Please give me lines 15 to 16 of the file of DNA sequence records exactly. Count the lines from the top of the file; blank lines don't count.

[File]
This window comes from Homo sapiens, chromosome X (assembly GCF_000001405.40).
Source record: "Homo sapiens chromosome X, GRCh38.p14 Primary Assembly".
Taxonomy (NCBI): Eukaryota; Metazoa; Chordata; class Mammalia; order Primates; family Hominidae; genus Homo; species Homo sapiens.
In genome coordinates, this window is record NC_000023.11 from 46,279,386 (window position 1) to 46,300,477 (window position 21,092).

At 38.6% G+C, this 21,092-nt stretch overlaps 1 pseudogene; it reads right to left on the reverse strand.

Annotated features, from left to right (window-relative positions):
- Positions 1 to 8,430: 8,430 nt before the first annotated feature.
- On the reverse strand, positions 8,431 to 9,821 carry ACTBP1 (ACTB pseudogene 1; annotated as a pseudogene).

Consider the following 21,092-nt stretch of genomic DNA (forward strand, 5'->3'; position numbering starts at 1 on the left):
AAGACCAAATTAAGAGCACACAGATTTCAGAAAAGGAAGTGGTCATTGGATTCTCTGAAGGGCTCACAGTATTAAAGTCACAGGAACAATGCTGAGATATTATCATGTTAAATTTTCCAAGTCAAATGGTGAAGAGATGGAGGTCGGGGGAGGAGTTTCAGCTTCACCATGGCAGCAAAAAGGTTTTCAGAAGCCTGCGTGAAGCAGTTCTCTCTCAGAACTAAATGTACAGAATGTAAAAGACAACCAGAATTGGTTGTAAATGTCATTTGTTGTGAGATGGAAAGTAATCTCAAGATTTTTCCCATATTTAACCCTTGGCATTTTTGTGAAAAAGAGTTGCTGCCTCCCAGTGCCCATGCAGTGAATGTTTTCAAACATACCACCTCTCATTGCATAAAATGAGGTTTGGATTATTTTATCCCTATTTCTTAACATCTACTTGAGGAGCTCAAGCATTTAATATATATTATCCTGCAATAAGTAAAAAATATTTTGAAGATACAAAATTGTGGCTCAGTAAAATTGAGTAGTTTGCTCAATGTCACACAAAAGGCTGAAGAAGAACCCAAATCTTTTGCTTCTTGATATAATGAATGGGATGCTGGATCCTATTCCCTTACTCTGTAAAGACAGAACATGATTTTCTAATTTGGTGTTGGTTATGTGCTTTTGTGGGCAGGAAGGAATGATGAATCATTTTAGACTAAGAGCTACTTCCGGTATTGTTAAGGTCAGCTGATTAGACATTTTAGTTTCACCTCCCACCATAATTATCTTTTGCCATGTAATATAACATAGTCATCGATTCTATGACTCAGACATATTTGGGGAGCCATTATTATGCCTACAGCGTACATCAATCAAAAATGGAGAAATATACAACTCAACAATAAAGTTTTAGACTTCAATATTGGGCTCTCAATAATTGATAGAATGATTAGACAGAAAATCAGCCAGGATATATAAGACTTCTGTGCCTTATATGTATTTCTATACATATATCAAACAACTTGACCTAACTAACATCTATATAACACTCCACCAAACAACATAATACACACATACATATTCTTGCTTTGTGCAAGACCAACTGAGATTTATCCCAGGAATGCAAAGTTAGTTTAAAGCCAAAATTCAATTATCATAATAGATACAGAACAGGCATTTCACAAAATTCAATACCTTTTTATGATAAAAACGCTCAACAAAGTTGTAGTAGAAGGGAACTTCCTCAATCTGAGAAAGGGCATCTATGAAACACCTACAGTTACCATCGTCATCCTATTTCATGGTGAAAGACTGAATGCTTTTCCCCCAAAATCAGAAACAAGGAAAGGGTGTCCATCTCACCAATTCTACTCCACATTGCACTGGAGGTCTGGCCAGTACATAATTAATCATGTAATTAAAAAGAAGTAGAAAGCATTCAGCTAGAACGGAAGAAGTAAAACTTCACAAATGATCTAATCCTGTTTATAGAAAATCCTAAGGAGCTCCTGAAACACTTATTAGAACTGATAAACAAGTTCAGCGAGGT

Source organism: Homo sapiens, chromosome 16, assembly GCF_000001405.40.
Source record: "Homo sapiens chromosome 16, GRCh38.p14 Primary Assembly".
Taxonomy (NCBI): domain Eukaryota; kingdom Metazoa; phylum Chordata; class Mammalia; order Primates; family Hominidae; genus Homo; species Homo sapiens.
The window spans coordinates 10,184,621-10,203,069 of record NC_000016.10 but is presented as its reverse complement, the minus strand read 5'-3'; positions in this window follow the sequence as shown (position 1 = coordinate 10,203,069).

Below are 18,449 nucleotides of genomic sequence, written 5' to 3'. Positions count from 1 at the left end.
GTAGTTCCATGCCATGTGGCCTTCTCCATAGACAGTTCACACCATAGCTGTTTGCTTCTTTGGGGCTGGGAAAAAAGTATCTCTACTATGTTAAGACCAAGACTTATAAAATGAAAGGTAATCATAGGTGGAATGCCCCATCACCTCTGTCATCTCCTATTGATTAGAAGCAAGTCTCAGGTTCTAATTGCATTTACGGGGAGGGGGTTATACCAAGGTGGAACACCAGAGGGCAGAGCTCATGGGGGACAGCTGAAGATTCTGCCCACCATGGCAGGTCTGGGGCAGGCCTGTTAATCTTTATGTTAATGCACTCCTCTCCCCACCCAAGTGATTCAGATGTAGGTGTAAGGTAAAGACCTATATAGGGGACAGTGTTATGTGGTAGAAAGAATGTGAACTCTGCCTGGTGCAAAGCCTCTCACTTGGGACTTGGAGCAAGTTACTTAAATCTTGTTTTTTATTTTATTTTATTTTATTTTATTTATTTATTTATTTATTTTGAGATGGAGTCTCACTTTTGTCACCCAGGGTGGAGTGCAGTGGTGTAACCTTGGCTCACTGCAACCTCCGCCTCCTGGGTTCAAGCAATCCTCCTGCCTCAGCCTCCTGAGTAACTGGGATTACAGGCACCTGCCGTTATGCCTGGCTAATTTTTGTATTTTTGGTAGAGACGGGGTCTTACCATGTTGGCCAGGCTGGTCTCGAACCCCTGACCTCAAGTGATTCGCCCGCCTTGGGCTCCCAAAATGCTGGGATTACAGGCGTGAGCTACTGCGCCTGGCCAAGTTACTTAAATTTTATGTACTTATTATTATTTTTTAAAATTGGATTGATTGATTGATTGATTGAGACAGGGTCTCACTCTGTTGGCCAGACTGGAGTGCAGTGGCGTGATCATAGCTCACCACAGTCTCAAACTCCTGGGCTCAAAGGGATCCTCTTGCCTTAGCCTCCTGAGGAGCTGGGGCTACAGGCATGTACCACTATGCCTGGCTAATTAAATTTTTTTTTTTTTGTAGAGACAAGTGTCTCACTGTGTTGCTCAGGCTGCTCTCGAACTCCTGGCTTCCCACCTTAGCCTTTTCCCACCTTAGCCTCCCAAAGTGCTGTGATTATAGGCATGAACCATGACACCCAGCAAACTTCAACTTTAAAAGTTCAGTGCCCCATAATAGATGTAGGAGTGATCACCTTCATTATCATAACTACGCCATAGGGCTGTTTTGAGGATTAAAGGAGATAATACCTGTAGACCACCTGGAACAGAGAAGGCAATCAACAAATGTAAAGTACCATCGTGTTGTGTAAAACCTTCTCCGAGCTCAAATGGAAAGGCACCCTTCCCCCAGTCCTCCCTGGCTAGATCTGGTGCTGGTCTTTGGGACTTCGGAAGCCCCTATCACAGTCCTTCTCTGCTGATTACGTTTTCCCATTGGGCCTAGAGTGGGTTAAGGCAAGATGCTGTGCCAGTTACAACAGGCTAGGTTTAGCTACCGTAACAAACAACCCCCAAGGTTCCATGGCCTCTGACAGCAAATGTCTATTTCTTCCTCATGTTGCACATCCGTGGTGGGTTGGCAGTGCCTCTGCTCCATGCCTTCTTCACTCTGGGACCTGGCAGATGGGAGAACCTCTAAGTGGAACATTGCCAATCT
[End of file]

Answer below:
Below are 18,449 nucleotides of genomic sequence, written 5' to 3'. Positions count from 1 at the left end.
GTAGTTCCATGCCATGTGGCCTTCTCCATAGACAGTTCACACCATAGCTGTTTGCTTCTTTGGGGCTGGGAAAAAAGTATCTCTACTATGTTAAGACCAAGACTTATAAAATGAAAGGTAATCATAGGTGGAATGCCCCATCACCTCTGTCATCTCCTATTGATTAGAAGCAAGTCTCAGGTTCTAATTGCATTTACGGGGAGGGGGTTATACCAAGGTGGAACACCAGAGGGCAGAGCTCATGGGGGACAGCTGAAGATTCTGCCCACCATGGCAGGTCTGGGGCAGGCCTGTTAATCTTTATGTTAATGCACTCCTCTCCCCACCCAAGTGATTCAGATGTAGGTGTAAGGTAAAGACCTATATAGGGGACAGTGTTATGTGGTAGAAAGAATGTGAACTCTGCCTGGTGCAAAGCCTCTCACTTGGGACTTGGAGCAAGTTACTTAAATCTTGTTTTTTATTTTATTTTATTTTATTTTATTTATTTATTTATTTATTTTGAGATGGAGTCTCACTTTTGTCACCCAGGGTGGAGTGCAGTGGTGTAACCTTGGCTCACTGCAACCTCCGCCTCCTGGGTTCAAGCAATCCTCCTGCCTCAGCCTCCTGAGTAACTGGGATTACAGGCACCTGCCGTTATGCCTGGCTAATTTTTGTATTTTTGGTAGAGACGGGGTCTTACCATGTTGGCCAGGCTGGTCTCGAACCCCTGACCTCAAGTGATTCGCCCGCCTTGGGCTCCCAAAATGCTGGGATTACAGGCGTGAGCTACTGCGCCTGGCCAAGTTACTTAAATTTTATGTACTTATTATTATTTTTTAAAATTGGATTGATTGATTGATTGATTGAGACAGGGTCTCACTCTGTTGGCCAGACTGGAGTGCAGTGGCGTGATCATAGCTCACCACAGTCTCAAACTCCTGGGCTCAAAGGGATCCTCTTGCCTTAGCCTCCTGAGGAGCTGGGGCTACAGGCATGTACCACTATGCCTGGCTAATTAAATTTTTTTTTTTTTGTAGAGACAAGTGTCTCACTGTGTTGCTCAGGCTGCTCTCGAACTCCTGGCTTCCCACCTTAGCCTTTTCCCACCTTAGCCTCCCAAAGTGCTGTGATTATAGGCATGAACCATGACACCCAGCAAACTTCAACTTTAAAAGTTCAGTGCCCCATAATAGATGTAGGAGTGATCACCTTCATTATCATAACTACGCCATAGGGCTGTTTTGAGGATTAAAGGAGATAATACCTGTAGACCACCTGGAACAGAGAAGGCAATCAACAAATGTAAAGTACCATCGTGTTGTGTAAAACCTTCTCCGAGCTCAAATGGAAAGGCACCCTTCCCCCAGTCCTCCCTGGCTAGATCTGGTGCTGGTCTTTGGGACTTCGGAAGCCCCTATCACAGTCCTTCTCTGCTGATTACGTTTTCCCATTGGGCCTAGAGTGGGTTAAGGCAAGATGCTGTGCCAGTTACAACAGGCTAGGTTTAGCTACCGTAACAAACAACCCCCAAGGTTCCATGGCCTCTGACAGCAAATGTCTATTTCTTCCTCATGTTGCACATCCGTGGTGGGTTGGCAGTGCCTCTGCTCCATGCCTTCTTCACTCTGGGACCTGGCAGATGGGAGAACCTCTAAGTGGAACATTGCCAATCT